classic japanese films

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Re: classic japanese films

Postby manicmo » Tue May 06, 2003 5:07 pm

Speaking of reading glasses, what do you read to fill in your Japanese background? I have two Ritchie books on Kurosawa and the 100 Yrs History of Japanese Film.Are there others? Are there any films better than Japanese? Can't imagine...
manicmo
 


Re: classic japanese films

Postby fugl_foeniks » Fri May 16, 2003 7:01 pm

"Vengeance is mine" is now available on DVD from this website: http://www.5minutesonline.com/index.html
fugl_foeniks
 

Re: classic japanese films

Postby john-5 » Sat May 17, 2003 4:37 am

Manicmo; an excellent book (though not up to date) is Japanese Film Directors, by Audie Bock; it covers 10 major directors -Mizoguchi, Ozu, Naruse, Kurosawa, Kinoshita, Ichikawa, Kobayashi, Imamura, Oshima, Shinoda- in turn and in greater depth than most, up to the mid/ late eighties.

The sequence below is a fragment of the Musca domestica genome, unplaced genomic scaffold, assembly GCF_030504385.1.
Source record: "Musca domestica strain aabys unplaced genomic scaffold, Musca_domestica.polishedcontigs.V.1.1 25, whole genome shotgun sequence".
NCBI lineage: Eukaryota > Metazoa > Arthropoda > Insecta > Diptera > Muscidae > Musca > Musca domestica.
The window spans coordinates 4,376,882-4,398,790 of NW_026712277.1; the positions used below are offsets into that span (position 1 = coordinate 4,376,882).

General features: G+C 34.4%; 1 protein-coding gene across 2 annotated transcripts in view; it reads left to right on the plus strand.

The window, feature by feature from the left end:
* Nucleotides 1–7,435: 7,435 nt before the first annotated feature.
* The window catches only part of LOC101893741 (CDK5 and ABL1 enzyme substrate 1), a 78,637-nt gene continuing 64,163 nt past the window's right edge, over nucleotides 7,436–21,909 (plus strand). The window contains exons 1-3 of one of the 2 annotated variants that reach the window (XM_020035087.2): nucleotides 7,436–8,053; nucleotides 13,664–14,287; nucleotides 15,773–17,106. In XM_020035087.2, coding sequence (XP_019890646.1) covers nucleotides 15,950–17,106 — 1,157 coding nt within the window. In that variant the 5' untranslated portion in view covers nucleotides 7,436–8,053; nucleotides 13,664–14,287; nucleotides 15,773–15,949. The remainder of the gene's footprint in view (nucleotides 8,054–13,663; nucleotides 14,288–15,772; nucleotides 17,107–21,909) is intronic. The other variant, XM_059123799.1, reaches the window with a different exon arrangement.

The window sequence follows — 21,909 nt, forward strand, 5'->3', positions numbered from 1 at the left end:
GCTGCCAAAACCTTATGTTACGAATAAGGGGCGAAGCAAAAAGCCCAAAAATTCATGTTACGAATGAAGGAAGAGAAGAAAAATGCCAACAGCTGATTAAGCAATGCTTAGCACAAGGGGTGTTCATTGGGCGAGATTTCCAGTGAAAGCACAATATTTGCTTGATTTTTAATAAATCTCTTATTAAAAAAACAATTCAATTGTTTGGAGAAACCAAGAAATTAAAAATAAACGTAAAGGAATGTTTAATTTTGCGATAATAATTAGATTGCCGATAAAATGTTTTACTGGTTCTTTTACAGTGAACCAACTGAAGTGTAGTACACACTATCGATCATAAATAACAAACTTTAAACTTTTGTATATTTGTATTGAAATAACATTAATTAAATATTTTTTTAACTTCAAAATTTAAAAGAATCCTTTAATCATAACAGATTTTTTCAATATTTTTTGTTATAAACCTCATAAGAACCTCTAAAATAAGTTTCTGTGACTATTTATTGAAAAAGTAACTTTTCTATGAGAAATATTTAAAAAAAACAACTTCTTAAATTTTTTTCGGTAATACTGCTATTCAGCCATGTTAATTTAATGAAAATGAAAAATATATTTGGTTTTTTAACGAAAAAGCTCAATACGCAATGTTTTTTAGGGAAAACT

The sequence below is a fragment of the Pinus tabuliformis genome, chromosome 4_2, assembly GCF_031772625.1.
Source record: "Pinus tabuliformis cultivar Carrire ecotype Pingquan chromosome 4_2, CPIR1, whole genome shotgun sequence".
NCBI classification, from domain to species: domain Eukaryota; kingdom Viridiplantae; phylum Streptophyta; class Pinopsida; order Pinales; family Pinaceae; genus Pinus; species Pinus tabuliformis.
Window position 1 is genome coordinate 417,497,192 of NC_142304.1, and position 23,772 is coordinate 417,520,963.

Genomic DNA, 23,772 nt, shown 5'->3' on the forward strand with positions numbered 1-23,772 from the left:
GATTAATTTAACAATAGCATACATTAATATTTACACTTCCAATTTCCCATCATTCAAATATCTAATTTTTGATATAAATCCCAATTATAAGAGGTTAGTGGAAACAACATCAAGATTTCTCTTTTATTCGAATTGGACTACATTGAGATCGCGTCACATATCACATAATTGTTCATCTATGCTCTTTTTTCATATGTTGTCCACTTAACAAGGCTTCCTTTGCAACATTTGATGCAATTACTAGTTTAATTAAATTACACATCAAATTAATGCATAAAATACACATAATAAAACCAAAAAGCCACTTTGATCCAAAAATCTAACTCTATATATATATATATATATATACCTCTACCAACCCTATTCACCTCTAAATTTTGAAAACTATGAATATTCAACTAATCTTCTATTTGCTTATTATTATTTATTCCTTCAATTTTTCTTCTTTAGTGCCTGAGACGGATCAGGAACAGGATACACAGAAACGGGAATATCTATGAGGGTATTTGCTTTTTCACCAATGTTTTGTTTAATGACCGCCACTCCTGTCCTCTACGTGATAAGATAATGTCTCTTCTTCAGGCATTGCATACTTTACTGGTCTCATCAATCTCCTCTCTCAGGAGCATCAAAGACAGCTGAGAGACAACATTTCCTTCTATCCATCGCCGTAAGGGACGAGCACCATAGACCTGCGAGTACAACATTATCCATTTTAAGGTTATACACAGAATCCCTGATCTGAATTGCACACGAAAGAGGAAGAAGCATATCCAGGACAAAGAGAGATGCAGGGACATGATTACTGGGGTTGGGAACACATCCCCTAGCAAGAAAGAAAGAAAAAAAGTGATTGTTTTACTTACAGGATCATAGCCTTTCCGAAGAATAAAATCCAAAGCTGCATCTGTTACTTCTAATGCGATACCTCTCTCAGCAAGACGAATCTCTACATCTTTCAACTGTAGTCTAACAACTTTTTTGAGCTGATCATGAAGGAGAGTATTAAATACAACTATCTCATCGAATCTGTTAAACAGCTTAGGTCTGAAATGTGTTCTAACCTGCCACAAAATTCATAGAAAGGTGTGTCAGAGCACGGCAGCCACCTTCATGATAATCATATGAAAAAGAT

john-5
 

Re: classic japanese films

Postby wvq » Sun May 18, 2003 12:27 am

Three books on Japanese cinema I've found interesting are:

The Waves at Genji's Door by Joan Mellen. This is a good read, and it covers a lot of territory. I think the major weakness is that she tends to focus her discussion on the screenplay of the film almost exclusively. So far as I can tell, she hasn't much visual sense. Still, it's very valuable when it comes to thematic analysis and filling in important facts about the historical context of the film. (But if you have much knowledge of Japanese history, this may not be so valuable.)

Eros Plus Massacre by David Desser. This basically covers the Japanese New Wave, and what I've read of it has been excellent. Unfortunately, since a good many of the films discussed here are unavailable to me (or at least unavailable to me in subtitled prints), I haven't read much of it. I doubt I'd get much from those chapters discussing films I've not seen.

Japanese Films: A Filmography and Commentary, 1921-1989 by Beverley Bare Buehrer. This isn't so valuable as a work of criticism, but it might help structure your viewing. The book covers a list of about seventy-five of the most historically important and critically acclaimed Japanese films. There's a short plot synopsis of each movie and a page or two or critical discussion.

Also, there's an interesting article on Mizoguchi's Ugetsu and Sansho the Bailiff in Robin Wood's Personal Views.
wvq
 

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